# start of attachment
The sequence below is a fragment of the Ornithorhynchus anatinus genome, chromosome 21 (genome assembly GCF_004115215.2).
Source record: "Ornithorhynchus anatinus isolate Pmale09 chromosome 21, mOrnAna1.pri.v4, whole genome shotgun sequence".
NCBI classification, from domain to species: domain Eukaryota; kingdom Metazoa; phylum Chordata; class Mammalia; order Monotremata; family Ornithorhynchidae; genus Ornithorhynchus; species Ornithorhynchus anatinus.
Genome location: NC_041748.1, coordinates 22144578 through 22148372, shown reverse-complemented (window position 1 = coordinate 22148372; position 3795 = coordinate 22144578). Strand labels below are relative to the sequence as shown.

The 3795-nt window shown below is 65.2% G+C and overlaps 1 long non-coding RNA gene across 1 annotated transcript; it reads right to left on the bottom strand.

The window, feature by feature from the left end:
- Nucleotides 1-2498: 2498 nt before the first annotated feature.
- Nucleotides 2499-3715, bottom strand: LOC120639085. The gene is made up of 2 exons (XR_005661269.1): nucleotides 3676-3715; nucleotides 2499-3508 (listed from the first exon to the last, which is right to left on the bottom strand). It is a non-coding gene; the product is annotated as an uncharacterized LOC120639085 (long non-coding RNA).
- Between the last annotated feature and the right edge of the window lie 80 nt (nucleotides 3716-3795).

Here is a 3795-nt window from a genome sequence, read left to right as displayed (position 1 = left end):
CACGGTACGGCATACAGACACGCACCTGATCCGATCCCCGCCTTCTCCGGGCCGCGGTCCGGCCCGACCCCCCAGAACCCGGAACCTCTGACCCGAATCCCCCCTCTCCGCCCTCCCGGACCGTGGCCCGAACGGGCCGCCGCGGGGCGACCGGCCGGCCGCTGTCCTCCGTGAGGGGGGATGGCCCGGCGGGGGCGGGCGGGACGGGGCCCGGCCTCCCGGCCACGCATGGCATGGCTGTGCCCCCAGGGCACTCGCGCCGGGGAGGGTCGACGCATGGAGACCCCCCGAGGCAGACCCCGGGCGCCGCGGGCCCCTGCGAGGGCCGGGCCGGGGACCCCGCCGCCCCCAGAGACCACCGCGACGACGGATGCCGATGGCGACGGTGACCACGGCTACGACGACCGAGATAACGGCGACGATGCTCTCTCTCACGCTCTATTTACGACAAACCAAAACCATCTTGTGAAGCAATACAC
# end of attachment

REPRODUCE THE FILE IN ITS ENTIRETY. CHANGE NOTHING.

The sequence below is a fragment of the Ornithorhynchus anatinus genome, chromosome 21 (genome assembly GCF_004115215.2).
Source record: "Ornithorhynchus anatinus isolate Pmale09 chromosome 21, mOrnAna1.pri.v4, whole genome shotgun sequence".
NCBI classification, from domain to species: domain Eukaryota; kingdom Metazoa; phylum Chordata; class Mammalia; order Monotremata; family Ornithorhynchidae; genus Ornithorhynchus; species Ornithorhynchus anatinus.
Genome location: NC_041748.1, coordinates 22144578 through 22148372, shown reverse-complemented (window position 1 = coordinate 22148372; position 3795 = coordinate 22144578). Strand labels below are relative to the sequence as shown.

The 3795-nt window shown below is 65.2% G+C and overlaps 1 long non-coding RNA gene across 1 annotated transcript; it reads right to left on the bottom strand.

The window, feature by feature from the left end:
- Nucleotides 1-2498: 2498 nt before the first annotated feature.
- Nucleotides 2499-3715, bottom strand: LOC120639085. The gene is made up of 2 exons (XR_005661269.1): nucleotides 3676-3715; nucleotides 2499-3508 (listed from the first exon to the last, which is right to left on the bottom strand). It is a non-coding gene; the product is annotated as an uncharacterized LOC120639085 (long non-coding RNA).
- Between the last annotated feature and the right edge of the window lie 80 nt (nucleotides 3716-3795).

Here is a 3795-nt window from a genome sequence, read left to right as displayed (position 1 = left end):
CACGGTACGGCATACAGACACGCACCTGATCCGATCCCCGCCTTCTCCGGGCCGCGGTCCGGCCCGACCCCCCAGAACCCGGAACCTCTGACCCGAATCCCCCCTCTCCGCCCTCCCGGACCGTGGCCCGAACGGGCCGCCGCGGGGCGACCGGCCGGCCGCTGTCCTCCGTGAGGGGGGATGGCCCGGCGGGGGCGGGCGGGACGGGGCCCGGCCTCCCGGCCACGCATGGCATGGCTGTGCCCCCAGGGCACTCGCGCCGGGGAGGGTCGACGCATGGAGACCCCCCGAGGCAGACCCCGGGCGCCGCGGGCCCCTGCGAGGGCCGGGCCGGGGACCCCGCCGCCCCCAGAGACCACCGCGACGACGGATGCCGATGGCGACGGTGACCACGGCTACGACGACCGAGATAACGGCGACGATGCTCTCTCTCACGCTCTATTTACGACAAACCAAAACCATCTTGTGAAGCAATACAC